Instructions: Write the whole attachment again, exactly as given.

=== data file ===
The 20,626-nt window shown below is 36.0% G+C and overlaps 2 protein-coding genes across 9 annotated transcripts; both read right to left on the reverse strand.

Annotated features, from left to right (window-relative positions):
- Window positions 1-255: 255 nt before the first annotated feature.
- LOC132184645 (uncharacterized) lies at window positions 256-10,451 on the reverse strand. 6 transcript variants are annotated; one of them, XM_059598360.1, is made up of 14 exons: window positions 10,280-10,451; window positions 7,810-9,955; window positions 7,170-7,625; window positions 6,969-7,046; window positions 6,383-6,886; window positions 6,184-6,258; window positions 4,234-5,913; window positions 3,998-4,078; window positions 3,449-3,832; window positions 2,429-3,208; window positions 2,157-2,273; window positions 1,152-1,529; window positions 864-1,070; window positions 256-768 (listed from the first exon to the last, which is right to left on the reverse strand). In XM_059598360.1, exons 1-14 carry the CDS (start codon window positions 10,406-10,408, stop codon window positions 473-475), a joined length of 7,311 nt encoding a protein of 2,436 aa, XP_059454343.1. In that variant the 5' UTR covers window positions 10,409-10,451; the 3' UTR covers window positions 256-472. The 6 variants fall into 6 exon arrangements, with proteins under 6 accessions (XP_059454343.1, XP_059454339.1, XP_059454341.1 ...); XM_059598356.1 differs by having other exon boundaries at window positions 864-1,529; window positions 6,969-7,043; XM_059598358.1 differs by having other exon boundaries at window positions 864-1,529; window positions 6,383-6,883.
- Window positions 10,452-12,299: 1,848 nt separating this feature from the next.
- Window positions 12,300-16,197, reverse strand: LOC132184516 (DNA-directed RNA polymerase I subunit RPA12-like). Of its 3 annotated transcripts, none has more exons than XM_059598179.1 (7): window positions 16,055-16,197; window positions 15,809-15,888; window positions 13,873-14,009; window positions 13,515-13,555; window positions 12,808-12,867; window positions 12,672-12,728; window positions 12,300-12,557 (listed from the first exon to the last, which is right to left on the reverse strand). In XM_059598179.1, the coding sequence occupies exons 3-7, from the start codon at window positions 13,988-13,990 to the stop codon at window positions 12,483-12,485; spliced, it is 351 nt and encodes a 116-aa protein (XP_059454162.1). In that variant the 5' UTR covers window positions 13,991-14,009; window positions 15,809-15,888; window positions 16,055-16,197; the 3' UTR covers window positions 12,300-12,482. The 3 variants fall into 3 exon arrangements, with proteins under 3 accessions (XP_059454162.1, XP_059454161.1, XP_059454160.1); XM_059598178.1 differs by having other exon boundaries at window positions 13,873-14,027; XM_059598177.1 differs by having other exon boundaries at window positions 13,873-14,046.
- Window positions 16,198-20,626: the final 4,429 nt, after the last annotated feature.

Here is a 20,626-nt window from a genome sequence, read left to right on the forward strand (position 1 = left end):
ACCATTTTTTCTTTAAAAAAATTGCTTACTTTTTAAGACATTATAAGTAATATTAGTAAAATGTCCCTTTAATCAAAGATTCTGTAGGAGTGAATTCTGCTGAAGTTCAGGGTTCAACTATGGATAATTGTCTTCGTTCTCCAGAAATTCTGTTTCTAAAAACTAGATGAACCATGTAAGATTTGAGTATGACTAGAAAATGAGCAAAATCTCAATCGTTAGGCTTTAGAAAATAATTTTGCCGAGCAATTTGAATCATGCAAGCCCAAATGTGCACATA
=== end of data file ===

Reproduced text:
The 20,626-nt window shown below is 36.0% G+C and overlaps 2 protein-coding genes across 9 annotated transcripts; both read right to left on the reverse strand.

Annotated features, from left to right (window-relative positions):
- Window positions 1-255: 255 nt before the first annotated feature.
- LOC132184645 (uncharacterized) lies at window positions 256-10,451 on the reverse strand. 6 transcript variants are annotated; one of them, XM_059598360.1, is made up of 14 exons: window positions 10,280-10,451; window positions 7,810-9,955; window positions 7,170-7,625; window positions 6,969-7,046; window positions 6,383-6,886; window positions 6,184-6,258; window positions 4,234-5,913; window positions 3,998-4,078; window positions 3,449-3,832; window positions 2,429-3,208; window positions 2,157-2,273; window positions 1,152-1,529; window positions 864-1,070; window positions 256-768 (listed from the first exon to the last, which is right to left on the reverse strand). In XM_059598360.1, exons 1-14 carry the CDS (start codon window positions 10,406-10,408, stop codon window positions 473-475), a joined length of 7,311 nt encoding a protein of 2,436 aa, XP_059454343.1. In that variant the 5' UTR covers window positions 10,409-10,451; the 3' UTR covers window positions 256-472. The 6 variants fall into 6 exon arrangements, with proteins under 6 accessions (XP_059454343.1, XP_059454339.1, XP_059454341.1 ...); XM_059598356.1 differs by having other exon boundaries at window positions 864-1,529; window positions 6,969-7,043; XM_059598358.1 differs by having other exon boundaries at window positions 864-1,529; window positions 6,383-6,883.
- Window positions 10,452-12,299: 1,848 nt separating this feature from the next.
- Window positions 12,300-16,197, reverse strand: LOC132184516 (DNA-directed RNA polymerase I subunit RPA12-like). Of its 3 annotated transcripts, none has more exons than XM_059598179.1 (7): window positions 16,055-16,197; window positions 15,809-15,888; window positions 13,873-14,009; window positions 13,515-13,555; window positions 12,808-12,867; window positions 12,672-12,728; window positions 12,300-12,557 (listed from the first exon to the last, which is right to left on the reverse strand). In XM_059598179.1, the coding sequence occupies exons 3-7, from the start codon at window positions 13,988-13,990 to the stop codon at window positions 12,483-12,485; spliced, it is 351 nt and encodes a 116-aa protein (XP_059454162.1). In that variant the 5' UTR covers window positions 13,991-14,009; window positions 15,809-15,888; window positions 16,055-16,197; the 3' UTR covers window positions 12,300-12,482. The 3 variants fall into 3 exon arrangements, with proteins under 3 accessions (XP_059454162.1, XP_059454161.1, XP_059454160.1); XM_059598178.1 differs by having other exon boundaries at window positions 13,873-14,027; XM_059598177.1 differs by having other exon boundaries at window positions 13,873-14,046.
- Window positions 16,198-20,626: the final 4,429 nt, after the last annotated feature.

Here is a 20,626-nt window from a genome sequence, read left to right on the forward strand (position 1 = left end):
ACCATTTTTTCTTTAAAAAAATTGCTTACTTTTTAAGACATTATAAGTAATATTAGTAAAATGTCCCTTTAATCAAAGATTCTGTAGGAGTGAATTCTGCTGAAGTTCAGGGTTCAACTATGGATAATTGTCTTCGTTCTCCAGAAATTCTGTTTCTAAAAACTAGATGAACCATGTAAGATTTGAGTATGACTAGAAAATGAGCAAAATCTCAATCGTTAGGCTTTAGAAAATAATTTTGCCGAGCAATTTGAATCATGCAAGCCCAAATGTGCACATA